Finally, due to all of the above, viable agricultural land is becoming a scarcer and more premium resource. For many years now, rich countries have been buying-up land in poor countries to protect their own future food supplies. Worse still, the sad fact for everybody is that the productivity of around 30 per cent of the world's agricultural land is already decreasing. This is due to over-grazing, over-ploughing and deforestation, in turn resulting in soil erosion (which in also being driven by Peak Water and climate change). In short, we are currently over-exploiting land just as we are over-exploiting all other natural resources. Solutions like vertical farms that allow us to create new "stacked" vertical fields may therefore soon be needed in spades.

Time for a Revolution

The time has now come for most of us to review what we eat, where it has come from, and how it is farmed. Already Europe imports most of its fish and a lot of its fruit and vegetables from countries that cannot feed themselves. Parched regions of the planet also regularly now sell "water" to relatively saturated nations via their food exports, with every imported lettuce or runner bean transporting a little water from a thirsty continent to one that has far more water. Almost certainly, whilst Peak Oil may change our way of life and Peak Water may alter further how we live, it is pending global food shortages that are likely to spur the greatest human suffering in the 2020s and 2030s.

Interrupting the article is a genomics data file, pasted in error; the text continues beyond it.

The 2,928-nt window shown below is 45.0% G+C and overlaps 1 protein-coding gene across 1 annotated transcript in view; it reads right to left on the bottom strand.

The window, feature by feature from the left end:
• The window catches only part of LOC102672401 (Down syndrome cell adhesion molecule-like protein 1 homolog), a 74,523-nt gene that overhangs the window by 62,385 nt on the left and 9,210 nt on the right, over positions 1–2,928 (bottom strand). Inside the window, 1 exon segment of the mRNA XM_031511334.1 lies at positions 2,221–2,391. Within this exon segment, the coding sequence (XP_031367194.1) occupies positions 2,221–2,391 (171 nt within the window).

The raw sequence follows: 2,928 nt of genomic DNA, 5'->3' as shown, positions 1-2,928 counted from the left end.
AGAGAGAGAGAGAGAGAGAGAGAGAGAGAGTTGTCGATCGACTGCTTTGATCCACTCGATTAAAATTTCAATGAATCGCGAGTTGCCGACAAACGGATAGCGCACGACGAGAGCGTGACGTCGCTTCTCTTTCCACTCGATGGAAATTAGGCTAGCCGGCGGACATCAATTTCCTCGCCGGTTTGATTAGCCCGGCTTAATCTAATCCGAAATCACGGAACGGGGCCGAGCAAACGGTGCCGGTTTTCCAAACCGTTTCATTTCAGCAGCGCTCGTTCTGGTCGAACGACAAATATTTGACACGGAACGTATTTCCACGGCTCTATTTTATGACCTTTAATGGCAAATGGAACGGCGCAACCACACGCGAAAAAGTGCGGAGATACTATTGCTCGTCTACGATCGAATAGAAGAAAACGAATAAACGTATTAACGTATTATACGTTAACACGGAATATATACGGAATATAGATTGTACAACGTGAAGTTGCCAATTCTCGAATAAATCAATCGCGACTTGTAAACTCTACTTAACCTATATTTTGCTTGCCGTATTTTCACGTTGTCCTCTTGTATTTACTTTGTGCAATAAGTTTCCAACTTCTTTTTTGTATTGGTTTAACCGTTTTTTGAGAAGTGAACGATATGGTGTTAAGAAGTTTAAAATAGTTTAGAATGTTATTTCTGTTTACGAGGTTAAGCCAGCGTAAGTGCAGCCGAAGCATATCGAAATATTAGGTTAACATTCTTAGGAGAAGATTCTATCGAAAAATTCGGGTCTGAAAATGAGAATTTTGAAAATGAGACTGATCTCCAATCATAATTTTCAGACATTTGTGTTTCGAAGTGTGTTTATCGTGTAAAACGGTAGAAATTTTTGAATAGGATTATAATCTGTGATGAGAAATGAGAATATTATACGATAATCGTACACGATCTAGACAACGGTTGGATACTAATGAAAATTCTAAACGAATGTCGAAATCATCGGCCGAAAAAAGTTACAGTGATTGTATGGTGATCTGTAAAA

Current Western dietary habits are simply not sustainable anymore -- let alone in the future, let alone for the whole industrializing planet. Indeed meat-rich, oil-hungry ways of eating are only still being made possible for a few fortunate billions because so many of our fellow human beings are being allowed to starve on far more sustainable diets. The West has drained its own fish stocks, given up on seasonality, and is now raping the lands and natural resources of the poor to keep the richness and variety of food that it desires and "needs" in its TV dinners. But things will change. And pretty fast for us all. For better or for worse, we now stand on the brink of a major Food Revolution

More information on future food shortages can be found in my book 25 Things You Need to Know About the Future. Meanwhile its sequel, Seven Ways to Fix the World discusses a range of possible solutions to those many future challenges that we face.

Finally, you may also find interesting my interview on the future of food in Epicurious.

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Food Shortages

Even today, 795 million people do not have enough to eat, while 350 children die of malnutrition every hour. And without dramatic action, in the decades ahead these figures are very likely to increase.